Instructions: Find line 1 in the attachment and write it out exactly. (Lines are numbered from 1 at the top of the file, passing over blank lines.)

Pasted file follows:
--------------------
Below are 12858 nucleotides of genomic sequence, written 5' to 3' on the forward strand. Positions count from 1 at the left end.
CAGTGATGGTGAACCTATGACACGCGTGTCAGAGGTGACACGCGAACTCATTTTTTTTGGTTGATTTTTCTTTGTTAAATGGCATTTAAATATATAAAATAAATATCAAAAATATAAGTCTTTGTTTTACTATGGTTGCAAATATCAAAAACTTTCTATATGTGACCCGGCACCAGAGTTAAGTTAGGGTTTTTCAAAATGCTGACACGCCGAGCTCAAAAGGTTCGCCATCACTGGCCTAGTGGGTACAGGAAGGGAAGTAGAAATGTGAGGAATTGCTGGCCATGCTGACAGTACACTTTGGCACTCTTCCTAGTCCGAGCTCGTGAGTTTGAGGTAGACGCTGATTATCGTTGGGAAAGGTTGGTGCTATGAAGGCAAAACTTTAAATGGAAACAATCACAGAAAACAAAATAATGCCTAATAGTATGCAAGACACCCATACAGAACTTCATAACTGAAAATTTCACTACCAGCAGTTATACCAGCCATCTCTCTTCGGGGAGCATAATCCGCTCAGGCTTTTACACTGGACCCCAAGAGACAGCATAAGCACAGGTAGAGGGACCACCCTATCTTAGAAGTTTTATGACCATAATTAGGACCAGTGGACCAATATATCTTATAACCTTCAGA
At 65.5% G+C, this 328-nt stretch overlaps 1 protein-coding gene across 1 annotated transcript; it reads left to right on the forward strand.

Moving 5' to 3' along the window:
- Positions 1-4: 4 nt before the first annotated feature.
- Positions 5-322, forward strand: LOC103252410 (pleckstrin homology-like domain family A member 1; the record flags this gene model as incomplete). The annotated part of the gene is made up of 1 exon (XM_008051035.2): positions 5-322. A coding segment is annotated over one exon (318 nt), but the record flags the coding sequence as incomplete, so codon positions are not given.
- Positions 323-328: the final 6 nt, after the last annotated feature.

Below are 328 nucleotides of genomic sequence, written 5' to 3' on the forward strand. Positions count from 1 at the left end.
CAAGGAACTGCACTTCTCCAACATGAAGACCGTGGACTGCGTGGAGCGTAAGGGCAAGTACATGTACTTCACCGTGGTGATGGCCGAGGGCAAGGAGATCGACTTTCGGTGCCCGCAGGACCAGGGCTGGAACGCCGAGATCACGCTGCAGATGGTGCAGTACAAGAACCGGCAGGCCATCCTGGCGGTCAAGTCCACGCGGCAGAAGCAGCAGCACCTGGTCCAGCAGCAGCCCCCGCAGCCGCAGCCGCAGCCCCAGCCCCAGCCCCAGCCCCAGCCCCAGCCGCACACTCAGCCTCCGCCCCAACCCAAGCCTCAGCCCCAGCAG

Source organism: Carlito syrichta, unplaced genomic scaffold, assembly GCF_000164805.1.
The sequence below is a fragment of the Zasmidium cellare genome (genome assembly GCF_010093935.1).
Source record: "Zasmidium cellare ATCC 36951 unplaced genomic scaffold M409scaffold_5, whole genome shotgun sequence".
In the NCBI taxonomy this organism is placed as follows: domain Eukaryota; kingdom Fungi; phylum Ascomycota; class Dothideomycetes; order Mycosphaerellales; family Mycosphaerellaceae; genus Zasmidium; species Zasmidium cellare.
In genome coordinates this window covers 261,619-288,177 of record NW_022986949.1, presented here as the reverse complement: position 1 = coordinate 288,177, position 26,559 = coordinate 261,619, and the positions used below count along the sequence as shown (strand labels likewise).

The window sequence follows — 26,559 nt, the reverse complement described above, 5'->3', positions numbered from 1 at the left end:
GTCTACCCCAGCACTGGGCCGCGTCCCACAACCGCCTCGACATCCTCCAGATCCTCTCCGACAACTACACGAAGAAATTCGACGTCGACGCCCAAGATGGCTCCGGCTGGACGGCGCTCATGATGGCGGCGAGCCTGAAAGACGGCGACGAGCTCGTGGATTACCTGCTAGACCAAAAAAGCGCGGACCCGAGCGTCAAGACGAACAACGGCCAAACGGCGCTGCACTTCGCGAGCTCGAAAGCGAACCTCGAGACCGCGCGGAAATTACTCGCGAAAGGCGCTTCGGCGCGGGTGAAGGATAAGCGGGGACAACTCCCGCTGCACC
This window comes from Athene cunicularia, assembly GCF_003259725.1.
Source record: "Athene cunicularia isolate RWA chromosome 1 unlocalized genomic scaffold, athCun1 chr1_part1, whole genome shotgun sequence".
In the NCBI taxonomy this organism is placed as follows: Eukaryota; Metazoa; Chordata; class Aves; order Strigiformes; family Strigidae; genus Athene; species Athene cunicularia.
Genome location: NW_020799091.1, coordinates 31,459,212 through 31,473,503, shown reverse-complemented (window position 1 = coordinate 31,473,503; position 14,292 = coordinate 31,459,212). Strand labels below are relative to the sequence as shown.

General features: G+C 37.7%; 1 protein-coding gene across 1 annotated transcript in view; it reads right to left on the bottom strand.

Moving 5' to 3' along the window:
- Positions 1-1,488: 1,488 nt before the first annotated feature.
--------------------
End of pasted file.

Below are 12858 nucleotides of genomic sequence, written 5' to 3' on the forward strand. Positions count from 1 at the left end.